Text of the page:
From Our Blog

More from the blog »
Global Network

AICR HealthTalk

Karen Collins, MS, RDN, CDN, FAND
American Institute for Cancer Research

Q: Rye bread is highlighted as part of the new Nordic diet that is supposedly so healthy. Is rye bread a whole grain?

rye bread

A: Just as with wheat bread, the nutritional quality of grain - rye bread depends on the type of flour used to make it. Dark rye bread, such as pumpernickel, is often a whole-grain product, but light rye breads frequently contain mostly refined flour. Scandinavian-style rye flatbread crackers are often whole grain. Check the list of ingredients and look for the words “whole rye” to top the list, since that is the primary ingredient. You don’t need to restrict yourself exclusively to whole grains, but they do provide much more nutritionally than refined grains. With all their extra fiber, vitamins B-6 and E, magnesium, zinc, and protective plant compounds (phytochemicals), it’s smart to choose whole grains for most of your grain products.

Whole grains vary in nutrient and phytochemical content; each has something to offer. All whole grains are high in fiber and help reduce risk for colorectal cancer. Whole-grain rye tends to be especially high in lignans, which some studies suggest might play a role in reducing breast cancer risk. Like other whole grains, rye contains natural compounds, including phenolic acids, alkylresorcinols and others, that limited studies suggest could affect cell signaling, gene expression and antioxidant defenses to reduce cancer risk. Since much of this research has been in isolated cells and animals, we need more studies. Meanwhile, don’t misinterpret the latest interest in rye as suggesting you give up on whole wheat and other whole grains. Let it be a reminder of the potential benefits of making a variety of whole grains part of your daily eating habits.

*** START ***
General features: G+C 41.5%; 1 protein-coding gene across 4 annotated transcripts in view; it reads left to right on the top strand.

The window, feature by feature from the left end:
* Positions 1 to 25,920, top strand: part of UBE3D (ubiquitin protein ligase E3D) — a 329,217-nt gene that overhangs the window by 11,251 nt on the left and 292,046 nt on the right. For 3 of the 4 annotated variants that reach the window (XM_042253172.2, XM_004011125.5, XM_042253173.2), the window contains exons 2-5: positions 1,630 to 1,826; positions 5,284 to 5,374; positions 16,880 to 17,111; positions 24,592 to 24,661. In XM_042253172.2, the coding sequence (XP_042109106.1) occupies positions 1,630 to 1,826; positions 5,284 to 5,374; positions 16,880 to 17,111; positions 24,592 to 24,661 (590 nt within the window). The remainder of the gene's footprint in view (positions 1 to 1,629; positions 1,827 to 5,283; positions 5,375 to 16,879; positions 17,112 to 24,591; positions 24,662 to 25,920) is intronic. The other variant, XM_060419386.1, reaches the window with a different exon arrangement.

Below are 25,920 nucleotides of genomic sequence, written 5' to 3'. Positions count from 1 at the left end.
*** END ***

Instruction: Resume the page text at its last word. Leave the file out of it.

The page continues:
Learn more about whole grains: AICR's Foods that Fight Cancer

The American Institute for Cancer Research (AICR) is the cancer charity that fosters research on the relationship of nutrition, physical activity and weight management to cancer risk, interprets the scientific literature and educates the public about the results. It has contributed over $105 million for innovative research conducted at universities, hospitals and research centers across the country. AICR has published two landmark reports that interpret the accumulated research in the field, and is committed to a process of continuous review. AICR also provides a wide range of educational programs to help millions of Americans learn to make dietary changes for lower cancer risk. AICR is a member of the World Cancer Research Fund International (WCRF).

Published on 03/09/2015

Questions: Ask Our Staff

Talk to us!

Our planned giving staff is
here to help you!

Ann Wrenshall Worley

Ann Wrenshall Worley

Assistant Director of Planned Giving

Call Us: (800) 843-8114

Send us a note